Empirical treatment of Candidaemia in intensive care units: fluconazole or broad-spectrum antifungal agents?

Abstract number: 1733_782

Guinea J., Peláez T., Torres-Narbona M., Muñoz P., Alcalá L., Bouza E.

Objectives: The fear of candidaemia by a fluconazole-resistant species of Candida is causing many ICUs to switch empiric therapy from fluconazole to broad-spectrum antifungal agents, such as amphotericin B or caspofungin. Our hypothesis was that the risk of having an episode of candidaemia or invasive candidiasis by an ``in vitro'' fluconazole-resistant strain was low and did not justify the empiric selection of broad-spectrum antifungal drugs.

Methods: We determined the species of Candida involved in episodes of invasive candidiasis and/or candidaemia in patients admitted to the three adult ICUs of our institution and evaluated the fluconazole antifungal susceptibility of each isolate. We estimated the proportion of episodes produced by fluconazole-resistant species of Candida from 1988 to 2006.

Results: 271 patients admitted to ICUs had proven invasive candidiasis or candidaemia and 520 strains were isolated from normally sterile sites from them. Candida albicans (60.9%), C. tropicalis (5.2%), C. parapsilosis (15%), and a miscellany of other species (3.7%) represented 84.8% of the isolates and were uniformly susceptible to fluconazole. Of the remaining strains, C. glabrata (13.3%) and C. krusei (1.9%) were responsible for invasive candidiasis in 38 patients, but only in nine were the isolates fluconazole-resistant in vitro (MIC ≥ 64 mg/mL). Overall, only 3.3% of the episodes of candidaemia or invasive candidiasis in our institution had an isolate resistant to fluconazole in vitro (the 6 C. krusei isolates and 3 of 32 C. glabrata isolates).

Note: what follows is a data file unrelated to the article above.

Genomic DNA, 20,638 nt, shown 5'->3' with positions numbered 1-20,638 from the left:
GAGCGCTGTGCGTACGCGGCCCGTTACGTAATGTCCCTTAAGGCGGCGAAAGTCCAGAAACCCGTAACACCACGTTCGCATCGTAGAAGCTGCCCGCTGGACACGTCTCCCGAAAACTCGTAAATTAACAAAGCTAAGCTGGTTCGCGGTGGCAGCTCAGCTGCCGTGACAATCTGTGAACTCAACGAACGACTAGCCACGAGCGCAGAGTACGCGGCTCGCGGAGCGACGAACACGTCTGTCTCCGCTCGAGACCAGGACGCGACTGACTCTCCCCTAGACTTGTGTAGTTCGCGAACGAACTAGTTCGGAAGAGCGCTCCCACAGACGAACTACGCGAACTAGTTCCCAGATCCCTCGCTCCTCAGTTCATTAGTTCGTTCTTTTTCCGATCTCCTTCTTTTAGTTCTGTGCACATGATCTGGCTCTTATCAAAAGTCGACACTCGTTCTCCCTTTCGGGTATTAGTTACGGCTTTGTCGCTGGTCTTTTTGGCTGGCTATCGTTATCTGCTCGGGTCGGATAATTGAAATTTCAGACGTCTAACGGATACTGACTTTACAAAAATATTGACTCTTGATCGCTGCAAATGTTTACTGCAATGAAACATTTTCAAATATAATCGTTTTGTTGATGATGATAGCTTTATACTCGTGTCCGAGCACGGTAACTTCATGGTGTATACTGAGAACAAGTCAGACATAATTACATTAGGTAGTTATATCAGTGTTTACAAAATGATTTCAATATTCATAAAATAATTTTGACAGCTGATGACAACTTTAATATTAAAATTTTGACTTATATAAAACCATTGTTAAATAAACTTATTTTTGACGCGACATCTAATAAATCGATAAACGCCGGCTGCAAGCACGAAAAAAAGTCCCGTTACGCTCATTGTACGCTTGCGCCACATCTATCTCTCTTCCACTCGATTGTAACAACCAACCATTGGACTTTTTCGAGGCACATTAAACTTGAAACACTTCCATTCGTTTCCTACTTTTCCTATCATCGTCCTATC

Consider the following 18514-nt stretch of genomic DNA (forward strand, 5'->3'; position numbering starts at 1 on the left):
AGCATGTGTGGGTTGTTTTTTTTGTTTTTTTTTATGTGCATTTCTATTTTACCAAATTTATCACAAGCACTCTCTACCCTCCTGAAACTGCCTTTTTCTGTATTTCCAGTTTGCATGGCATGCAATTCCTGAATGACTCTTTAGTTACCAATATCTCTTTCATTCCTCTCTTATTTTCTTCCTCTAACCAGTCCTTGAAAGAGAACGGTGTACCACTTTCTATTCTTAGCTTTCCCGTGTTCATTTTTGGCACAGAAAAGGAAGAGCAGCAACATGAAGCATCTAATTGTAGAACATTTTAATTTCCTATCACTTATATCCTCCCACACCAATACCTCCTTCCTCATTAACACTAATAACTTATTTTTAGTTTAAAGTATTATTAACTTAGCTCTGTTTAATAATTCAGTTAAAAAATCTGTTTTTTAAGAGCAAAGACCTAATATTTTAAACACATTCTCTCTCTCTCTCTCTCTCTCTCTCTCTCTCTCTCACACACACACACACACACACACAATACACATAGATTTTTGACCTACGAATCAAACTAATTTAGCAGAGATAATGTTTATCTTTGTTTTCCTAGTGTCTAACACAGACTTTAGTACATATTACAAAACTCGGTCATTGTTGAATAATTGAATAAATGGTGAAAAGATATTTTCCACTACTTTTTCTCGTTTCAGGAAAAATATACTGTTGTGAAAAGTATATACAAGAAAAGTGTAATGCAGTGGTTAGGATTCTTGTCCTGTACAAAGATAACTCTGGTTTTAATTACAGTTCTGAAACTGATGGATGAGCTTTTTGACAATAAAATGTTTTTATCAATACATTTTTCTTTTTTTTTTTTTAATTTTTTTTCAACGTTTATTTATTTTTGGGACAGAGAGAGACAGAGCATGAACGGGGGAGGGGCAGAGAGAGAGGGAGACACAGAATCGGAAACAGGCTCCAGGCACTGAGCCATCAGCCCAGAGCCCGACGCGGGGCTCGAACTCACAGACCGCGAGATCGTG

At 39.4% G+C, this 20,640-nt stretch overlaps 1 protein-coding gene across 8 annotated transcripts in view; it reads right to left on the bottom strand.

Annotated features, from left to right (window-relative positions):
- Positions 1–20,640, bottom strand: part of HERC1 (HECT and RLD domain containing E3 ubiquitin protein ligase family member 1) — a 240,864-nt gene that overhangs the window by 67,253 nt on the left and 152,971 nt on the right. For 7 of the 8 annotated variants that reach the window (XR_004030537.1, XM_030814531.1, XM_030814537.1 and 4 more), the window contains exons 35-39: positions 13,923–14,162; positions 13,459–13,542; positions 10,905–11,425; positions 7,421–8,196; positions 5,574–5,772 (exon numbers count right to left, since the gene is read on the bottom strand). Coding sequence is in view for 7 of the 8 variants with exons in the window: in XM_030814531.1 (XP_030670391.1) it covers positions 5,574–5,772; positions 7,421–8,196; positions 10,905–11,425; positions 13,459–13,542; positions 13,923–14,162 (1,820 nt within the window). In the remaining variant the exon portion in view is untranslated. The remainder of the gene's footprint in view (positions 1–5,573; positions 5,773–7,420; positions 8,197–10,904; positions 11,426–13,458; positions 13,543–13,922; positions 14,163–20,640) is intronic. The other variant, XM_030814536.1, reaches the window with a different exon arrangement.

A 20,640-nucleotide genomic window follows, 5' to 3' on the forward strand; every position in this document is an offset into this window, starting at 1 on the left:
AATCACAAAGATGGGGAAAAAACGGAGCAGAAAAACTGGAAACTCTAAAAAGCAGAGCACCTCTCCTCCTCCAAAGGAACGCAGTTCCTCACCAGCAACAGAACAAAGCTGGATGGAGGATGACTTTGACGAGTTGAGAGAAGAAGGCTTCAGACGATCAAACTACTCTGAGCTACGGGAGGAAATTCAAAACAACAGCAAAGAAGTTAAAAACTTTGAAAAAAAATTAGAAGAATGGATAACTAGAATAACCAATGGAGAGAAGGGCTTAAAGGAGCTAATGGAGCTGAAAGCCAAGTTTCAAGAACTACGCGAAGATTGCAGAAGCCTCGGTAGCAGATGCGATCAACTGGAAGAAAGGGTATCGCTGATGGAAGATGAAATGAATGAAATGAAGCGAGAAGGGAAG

Conclusion: The generalised use of broad-spectrum antifungal agents for the empirical treatment of invasive candidiasis in ICUs may not be universally justified.

Jesús Guinea Pharm D, PhD, is contracted by the Fondo de Investigación Sanitaria (FIS), contract number CM05/00171.

Session Details

Date: 31/03/2007
Time: 00:00-00:00
Session name: European Society of Clinical Microbiology and Infectious Diseases
Location: ICC, Munich, Germany
Presentation type:
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